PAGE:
Young people with tenuous relationships to schooling and education are an enduring challenge when it comes to addressing social inclusion, yet their experiences remain overlooked in efforts to widen participation in higher education. The Politics of Widening Participation and University Access for Young People examines the existing knowledges and feelings these young people have about higher education, and, through the authors’ empirical research, demonstrates how sustained connections to educational futures can be created for them.
Drawing from an empirical study with nearly three hundred young people who have precarious relationships to schooling and live in disadvantaged communities, this book offers new insights into their subjects’ experiences of educational disadvantages. It explains the different ways the university is constructed as impossible, undesirable, or even risky, by young people experiencing educational disadvantage. The book brings their stories into focus to offer new ways of thinking about the educational consequences of alienation from school. It shows how our understanding of the politics of experience of these young people has an important impact on our ability to develop appropriate means through which to engage them in higher education.
This book challenges and significantly advances the popular frames for international debate on widening participation and the ethical right to educational participation in contemporary society. As such, it will be of be of key interest to academics, researchers and postgraduate students in the fields of higher education, sociology of education, anthropology of education, cultural studies of education, sociology as well as to those concerned by the impact of disadvantage on young people’s understandings of, and aspirations towards, education and attending university.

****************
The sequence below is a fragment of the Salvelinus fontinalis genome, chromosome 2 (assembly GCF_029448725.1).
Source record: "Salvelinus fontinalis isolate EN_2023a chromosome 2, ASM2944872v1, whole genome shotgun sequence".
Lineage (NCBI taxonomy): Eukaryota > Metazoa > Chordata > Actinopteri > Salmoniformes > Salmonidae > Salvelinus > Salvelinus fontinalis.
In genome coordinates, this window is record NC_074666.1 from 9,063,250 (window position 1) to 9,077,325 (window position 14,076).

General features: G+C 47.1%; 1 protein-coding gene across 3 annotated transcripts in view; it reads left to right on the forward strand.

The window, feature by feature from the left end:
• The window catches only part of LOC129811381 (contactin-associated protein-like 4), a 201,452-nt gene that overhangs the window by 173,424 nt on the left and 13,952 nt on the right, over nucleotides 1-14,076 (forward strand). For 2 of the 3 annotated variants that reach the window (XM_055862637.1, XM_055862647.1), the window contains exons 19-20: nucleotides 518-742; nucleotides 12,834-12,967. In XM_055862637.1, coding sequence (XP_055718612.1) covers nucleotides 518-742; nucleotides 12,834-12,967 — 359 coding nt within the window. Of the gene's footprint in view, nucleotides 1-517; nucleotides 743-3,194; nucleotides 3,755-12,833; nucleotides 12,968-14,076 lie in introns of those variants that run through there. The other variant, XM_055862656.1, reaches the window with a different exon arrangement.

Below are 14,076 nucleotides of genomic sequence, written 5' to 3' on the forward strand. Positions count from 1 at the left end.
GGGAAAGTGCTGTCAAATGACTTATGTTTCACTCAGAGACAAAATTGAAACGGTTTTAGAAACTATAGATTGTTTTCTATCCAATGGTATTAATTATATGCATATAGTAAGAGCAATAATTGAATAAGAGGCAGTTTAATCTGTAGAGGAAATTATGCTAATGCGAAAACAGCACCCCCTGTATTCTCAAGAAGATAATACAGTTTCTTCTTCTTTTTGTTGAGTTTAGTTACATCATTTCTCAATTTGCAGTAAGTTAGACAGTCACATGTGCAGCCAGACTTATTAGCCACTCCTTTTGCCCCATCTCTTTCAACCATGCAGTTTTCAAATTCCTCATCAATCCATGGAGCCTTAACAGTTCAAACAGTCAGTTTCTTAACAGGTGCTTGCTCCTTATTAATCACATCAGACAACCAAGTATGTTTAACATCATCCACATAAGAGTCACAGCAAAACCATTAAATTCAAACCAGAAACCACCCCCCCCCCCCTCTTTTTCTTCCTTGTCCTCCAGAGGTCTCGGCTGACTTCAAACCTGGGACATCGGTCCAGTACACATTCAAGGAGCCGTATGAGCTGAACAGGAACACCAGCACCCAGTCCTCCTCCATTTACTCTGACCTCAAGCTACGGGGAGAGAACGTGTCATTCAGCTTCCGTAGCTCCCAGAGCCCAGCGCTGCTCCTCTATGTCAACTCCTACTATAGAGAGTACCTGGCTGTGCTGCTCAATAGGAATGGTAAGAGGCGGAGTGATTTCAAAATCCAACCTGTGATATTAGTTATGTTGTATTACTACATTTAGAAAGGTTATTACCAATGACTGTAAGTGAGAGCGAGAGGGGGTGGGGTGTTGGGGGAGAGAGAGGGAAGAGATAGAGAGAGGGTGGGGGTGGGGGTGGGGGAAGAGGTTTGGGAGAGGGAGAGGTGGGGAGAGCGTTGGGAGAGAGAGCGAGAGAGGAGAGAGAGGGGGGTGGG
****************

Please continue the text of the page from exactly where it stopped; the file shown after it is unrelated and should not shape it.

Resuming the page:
About the Author
Valerie Harwood is an ARC Future Fellow and Professor in the Faculty of Social Sciences, University of Wollongong, Australia.
Anna Hickey-Moody is based at the Department of Gender & Cultural Studies, School of Philosophical and Historical Inquiry, Faculty of Arts and Social Sciences at the University of Sydney.
Samantha McMahon is a Research Fellow for the UOW-AIME Research Partnership, at the School of Education, University of Wollongong.
Sarah O’Shea is an Australian National Teaching and Learning Fellow at the University of Wollongong, Australia.
Table of Contents
1. Educational Futures 2. Method Assemblages and Methodology 3. The Embodied Imagination and Capacities to Act 4. Beyond the Widening Participation Agenda – Towards Ecologies of Learning 5. Precarious Education and Assemblages of Disadvantage 6. Feeling Different 7. Orientations, Pathways and Futures 8. Reorganizing Images 9. Recommendations for Widening Participation